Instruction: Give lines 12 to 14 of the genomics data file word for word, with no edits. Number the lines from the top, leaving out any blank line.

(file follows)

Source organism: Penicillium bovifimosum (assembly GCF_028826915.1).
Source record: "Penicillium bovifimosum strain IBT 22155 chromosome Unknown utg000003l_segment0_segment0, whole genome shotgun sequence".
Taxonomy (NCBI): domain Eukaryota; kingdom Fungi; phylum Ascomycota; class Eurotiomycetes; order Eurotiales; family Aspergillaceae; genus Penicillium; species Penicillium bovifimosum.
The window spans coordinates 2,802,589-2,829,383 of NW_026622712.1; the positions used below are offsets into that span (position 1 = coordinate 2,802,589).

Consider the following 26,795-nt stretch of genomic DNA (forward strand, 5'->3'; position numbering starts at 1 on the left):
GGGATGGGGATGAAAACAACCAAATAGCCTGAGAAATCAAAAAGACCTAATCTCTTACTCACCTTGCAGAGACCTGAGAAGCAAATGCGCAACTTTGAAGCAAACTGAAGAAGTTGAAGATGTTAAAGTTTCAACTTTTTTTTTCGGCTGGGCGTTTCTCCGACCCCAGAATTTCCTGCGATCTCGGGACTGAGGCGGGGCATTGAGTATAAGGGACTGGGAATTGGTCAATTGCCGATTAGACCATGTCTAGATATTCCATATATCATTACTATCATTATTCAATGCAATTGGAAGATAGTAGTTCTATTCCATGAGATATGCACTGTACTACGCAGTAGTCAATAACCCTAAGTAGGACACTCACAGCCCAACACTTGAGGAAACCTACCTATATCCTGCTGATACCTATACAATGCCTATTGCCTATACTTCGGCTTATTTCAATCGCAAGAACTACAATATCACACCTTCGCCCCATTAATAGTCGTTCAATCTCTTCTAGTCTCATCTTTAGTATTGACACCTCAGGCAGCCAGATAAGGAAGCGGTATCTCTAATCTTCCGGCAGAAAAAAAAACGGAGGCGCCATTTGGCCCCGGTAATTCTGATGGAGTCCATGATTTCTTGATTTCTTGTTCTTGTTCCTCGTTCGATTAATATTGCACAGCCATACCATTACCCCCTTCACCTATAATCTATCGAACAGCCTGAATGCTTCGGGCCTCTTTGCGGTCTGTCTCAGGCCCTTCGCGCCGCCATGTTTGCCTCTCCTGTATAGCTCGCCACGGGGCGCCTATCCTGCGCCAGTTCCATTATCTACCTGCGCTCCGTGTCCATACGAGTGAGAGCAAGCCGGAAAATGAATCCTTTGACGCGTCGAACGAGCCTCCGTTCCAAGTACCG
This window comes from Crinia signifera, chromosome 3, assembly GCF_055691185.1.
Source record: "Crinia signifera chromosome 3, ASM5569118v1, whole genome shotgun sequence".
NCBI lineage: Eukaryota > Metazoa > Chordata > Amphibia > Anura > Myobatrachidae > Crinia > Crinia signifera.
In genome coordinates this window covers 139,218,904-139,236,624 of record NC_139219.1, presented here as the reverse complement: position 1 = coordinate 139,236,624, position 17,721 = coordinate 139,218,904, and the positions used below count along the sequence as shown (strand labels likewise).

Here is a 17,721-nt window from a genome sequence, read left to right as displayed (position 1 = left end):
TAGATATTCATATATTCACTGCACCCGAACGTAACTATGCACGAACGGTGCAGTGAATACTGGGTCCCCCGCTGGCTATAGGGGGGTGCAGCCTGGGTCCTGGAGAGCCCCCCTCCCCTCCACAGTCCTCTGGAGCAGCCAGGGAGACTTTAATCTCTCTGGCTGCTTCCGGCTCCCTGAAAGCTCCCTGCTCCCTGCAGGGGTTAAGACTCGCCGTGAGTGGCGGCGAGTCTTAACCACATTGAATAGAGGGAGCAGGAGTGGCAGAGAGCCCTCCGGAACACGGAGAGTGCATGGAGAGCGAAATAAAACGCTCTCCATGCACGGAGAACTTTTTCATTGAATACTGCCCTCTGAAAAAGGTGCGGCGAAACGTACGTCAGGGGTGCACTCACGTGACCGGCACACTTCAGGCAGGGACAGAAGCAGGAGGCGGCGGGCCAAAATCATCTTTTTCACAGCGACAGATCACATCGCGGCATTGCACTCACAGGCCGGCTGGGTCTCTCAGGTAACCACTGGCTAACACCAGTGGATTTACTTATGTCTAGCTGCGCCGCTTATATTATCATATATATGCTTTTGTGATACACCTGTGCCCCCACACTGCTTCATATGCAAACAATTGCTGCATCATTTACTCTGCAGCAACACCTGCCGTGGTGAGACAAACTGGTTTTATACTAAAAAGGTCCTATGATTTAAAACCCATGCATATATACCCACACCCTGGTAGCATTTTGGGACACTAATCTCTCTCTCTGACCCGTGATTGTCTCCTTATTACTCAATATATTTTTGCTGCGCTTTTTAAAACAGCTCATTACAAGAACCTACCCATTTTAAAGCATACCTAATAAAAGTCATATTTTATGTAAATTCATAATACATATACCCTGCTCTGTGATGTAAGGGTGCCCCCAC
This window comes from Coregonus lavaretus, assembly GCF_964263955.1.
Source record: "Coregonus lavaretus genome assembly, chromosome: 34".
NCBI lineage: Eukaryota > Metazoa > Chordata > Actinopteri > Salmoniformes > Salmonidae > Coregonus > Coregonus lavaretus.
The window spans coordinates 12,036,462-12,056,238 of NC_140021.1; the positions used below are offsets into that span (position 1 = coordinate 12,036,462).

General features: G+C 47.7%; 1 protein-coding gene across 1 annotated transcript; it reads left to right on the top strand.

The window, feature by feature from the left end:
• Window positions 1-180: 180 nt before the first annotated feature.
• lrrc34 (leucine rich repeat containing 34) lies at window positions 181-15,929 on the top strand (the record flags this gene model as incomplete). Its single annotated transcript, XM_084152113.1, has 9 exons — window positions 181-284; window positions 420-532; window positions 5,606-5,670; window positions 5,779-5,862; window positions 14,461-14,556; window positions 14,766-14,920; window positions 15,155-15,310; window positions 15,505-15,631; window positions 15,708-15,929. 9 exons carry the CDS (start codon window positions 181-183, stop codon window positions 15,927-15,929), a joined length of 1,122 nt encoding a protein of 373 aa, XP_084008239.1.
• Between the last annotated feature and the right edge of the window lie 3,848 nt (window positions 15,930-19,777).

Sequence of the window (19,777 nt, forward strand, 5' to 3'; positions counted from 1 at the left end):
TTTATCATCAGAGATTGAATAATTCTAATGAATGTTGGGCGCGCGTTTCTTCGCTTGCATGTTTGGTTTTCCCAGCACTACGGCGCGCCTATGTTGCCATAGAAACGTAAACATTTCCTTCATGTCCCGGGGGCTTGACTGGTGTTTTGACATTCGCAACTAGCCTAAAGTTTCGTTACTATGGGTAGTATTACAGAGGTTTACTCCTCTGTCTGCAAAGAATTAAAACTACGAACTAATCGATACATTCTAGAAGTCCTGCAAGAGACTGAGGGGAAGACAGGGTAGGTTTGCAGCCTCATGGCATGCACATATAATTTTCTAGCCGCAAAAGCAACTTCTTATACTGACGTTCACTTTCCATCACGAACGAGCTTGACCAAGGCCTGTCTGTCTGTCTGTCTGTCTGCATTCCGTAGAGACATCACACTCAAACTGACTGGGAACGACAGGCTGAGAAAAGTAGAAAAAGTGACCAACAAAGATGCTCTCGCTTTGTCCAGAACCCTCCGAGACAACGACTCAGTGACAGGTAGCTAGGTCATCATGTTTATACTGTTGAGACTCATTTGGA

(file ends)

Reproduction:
TAGATATTCATATATTCACTGCACCCGAACGTAACTATGCACGAACGGTGCAGTGAATACTGGGTCCCCCGCTGGCTATAGGGGGGTGCAGCCTGGGTCCTGGAGAGCCCCCCTCCCCTCCACAGTCCTCTGGAGCAGCCAGGGAGACTTTAATCTCTCTGGCTGCTTCCGGCTCCCTGAAAGCTCCCTGCTCCCTGCAGGGGTTAAGACTCGCCGTGAGTGGCGGCGAGTCTTAACCACATTGAATAGAGGGAGCAGGAGTGGCAGAGAGCCCTCCGGAACACGGAGAGTGCATGGAGAGCGAAATAAAACGCTCTCCATGCACGGAGAACTTTTTCATTGAATACTGCCCTCTGAAAAAGGTGCGGCGAAACGTACGTCAGGGGTGCACTCACGTGACCGGCACACTTCAGGCAGGGACAGAAGCAGGAGGCGGCGGGCCAAAATCATCTTTTTCACAGCGACAGATCACATCGCGGCATTGCACTCACAGGCCGGCTGGGTCTCTCAGGTAACCACTGGCTAACACCAGTGGATTTACTTATGTCTAGCTGCGCCGCTTATATTATCATATATATGCTTTTGTGATACACCTGTGCCCCCACACTGCTTCATATGCAAACAATTGCTGCATCATTTACTCTGCAGCAACACCTGCCGTGGTGAGACAAACTGGTTTTATACTAAAAAGGTCCTATGATTTAAAACCCATGCATATATACCCACACCCTGGTAGCATTTTGGGACACTAATCTCTCTCTCTGACCCGTGATTGTCTCCTTATTACTCAATATATTTTTGCTGCGCTTTTTAAAACAGCTCATTACAAGAACCTACCCATTTTAAAGCATACCTAATAAAAGTCATATTTTATGTAAATTCATAATACATATACCCTGCTCTGTGATGTAAGGGTGCCCCCAC
This window comes from Coregonus lavaretus, assembly GCF_964263955.1.
Source record: "Coregonus lavaretus genome assembly, chromosome: 34".